The facilities manager refused to confirm whether it had met the deadline.
The 61 homes were subjected to unannounced inspections by the new commission since January, amid a backdrop of almost 4,000 assaults reported in Australian nursing homes in the last financial year.
The commission re-accredited the Australian Vietnamese Aged Care Services in Smithfield until April 2021, despite the 68-place home failing to report falls and failing clinical care, skin care and mobility, dexterity and rehabilitation care standards.
Commission officers reported in February that wound care and dressing regimes are not communicated to relevant staff and residents are not consistently reviewed by a medical officer, or physiotherapist, after suffering falls.
Facility manager Shirley Leong refused to reveal whether the home had met its May 6 deadline to improve.
"We don't not need to answer any questions or justify ourselves, everything is as it should be," she said.
Bupa issued an immediate apology on Sunday to residents and relatives of their homes in Ashfield and Dural after both failed inspections with executives promising extra nursing staff and reviewed care plans.
Staff at the Ashfield home did not store some medicines correctly and not all qualified to administer medication did so "safely" and "correctly" at the 70-place home in May, auditors found.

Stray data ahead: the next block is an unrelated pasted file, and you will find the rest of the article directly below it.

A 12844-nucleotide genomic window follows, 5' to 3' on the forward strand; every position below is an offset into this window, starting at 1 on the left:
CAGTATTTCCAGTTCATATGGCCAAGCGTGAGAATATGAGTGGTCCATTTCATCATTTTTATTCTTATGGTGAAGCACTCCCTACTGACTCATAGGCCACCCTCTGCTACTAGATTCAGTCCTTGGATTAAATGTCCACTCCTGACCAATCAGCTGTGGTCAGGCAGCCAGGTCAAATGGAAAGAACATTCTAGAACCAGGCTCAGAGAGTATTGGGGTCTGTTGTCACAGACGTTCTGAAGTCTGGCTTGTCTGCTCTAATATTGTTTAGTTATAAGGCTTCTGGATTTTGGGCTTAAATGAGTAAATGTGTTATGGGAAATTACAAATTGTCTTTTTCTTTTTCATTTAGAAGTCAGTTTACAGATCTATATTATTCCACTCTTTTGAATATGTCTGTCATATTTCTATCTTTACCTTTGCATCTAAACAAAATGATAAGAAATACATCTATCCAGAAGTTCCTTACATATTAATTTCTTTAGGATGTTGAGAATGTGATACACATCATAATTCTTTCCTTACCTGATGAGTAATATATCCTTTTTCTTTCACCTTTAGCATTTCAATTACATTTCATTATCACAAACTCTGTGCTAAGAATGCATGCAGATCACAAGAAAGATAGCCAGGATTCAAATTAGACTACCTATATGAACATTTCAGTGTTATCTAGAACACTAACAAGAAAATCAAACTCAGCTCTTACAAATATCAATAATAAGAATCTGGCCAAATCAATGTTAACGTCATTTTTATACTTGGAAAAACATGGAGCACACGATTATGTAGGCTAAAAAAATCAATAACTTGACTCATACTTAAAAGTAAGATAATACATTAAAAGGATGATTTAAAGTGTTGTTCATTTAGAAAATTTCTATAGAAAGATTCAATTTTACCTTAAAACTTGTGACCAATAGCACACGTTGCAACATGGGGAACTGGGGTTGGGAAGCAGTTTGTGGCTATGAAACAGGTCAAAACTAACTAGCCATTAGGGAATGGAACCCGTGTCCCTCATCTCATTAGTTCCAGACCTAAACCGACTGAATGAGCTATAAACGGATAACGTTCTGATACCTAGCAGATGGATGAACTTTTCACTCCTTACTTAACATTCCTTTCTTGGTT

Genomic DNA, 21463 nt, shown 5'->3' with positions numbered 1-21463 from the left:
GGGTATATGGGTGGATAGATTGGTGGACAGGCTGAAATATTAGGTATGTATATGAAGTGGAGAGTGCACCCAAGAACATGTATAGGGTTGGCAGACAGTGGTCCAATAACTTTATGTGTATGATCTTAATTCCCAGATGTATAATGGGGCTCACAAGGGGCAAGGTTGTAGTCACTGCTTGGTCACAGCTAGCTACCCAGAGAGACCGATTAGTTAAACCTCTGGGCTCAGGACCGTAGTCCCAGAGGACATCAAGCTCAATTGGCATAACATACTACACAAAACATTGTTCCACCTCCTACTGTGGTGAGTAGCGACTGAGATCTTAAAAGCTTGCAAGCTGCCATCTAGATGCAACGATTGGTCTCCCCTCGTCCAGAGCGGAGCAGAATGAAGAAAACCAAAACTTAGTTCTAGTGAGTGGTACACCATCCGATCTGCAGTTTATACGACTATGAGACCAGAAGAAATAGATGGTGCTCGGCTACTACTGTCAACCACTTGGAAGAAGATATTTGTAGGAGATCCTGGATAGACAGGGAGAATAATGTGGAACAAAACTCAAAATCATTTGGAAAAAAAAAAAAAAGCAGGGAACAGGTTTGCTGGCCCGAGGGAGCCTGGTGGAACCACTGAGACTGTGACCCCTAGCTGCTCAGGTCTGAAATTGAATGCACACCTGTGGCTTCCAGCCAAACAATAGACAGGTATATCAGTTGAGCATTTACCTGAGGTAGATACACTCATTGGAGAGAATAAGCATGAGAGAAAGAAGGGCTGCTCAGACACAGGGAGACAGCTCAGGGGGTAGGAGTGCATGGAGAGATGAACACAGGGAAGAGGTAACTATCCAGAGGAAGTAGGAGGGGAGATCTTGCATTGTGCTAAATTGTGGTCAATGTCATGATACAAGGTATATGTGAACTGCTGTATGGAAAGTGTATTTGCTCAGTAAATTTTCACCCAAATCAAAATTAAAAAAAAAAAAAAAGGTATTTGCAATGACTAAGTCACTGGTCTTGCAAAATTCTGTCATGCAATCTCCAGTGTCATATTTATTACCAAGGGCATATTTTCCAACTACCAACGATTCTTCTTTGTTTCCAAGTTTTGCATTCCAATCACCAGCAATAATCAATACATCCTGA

The Dural branch failed clinical care, nutrition and hydration, behavioural management and human resource management yet can remain open until March when it will need to apply for reaccreditation.
"Twenty per cent of care recipients said that staff do not explain things … and ten per cent that they can't talk to staff if sad or worried, and this was related to staff rushing," commission officers reported.
They also found monitoring residents after unwitnessed falls and episodes of clinical deterioration was not continuous and residents are not always given enough time or support to eat meals.
"We apologise to our residents and their relatives at Bupa Dural and Ashfield where we've not met their expectations," a Bupa spokesman said.
"We're already making improvements to address all issues, including appointing additional nursing staff, reviewing care plans and implementing comprehensive training for both clinical and care staff."
The aged care watchdog also found Eloura care home in Quirindi failed eight care standards including inadequate reporting of suspected elder abuse.
Estia Health Figtree in Wollongong did not have enough appropriately skilled staff to meet the needs of residents and provide clinical care.
Carino Care in Russell Lea failed 24 counts of care standards where residents have died in "pain and distress".
It has been allowed to continue to operate until its current licence expires in November.
Other homes under the spotlight include Dorothy Boyt in Malabar which failed clinical care standards and Uniting Mullauna Blacktown where medication management did not always include consultation with a doctor.
Managers at Garden View and Henry Kendall nursing homes were unavailable for comment at the time of going to print.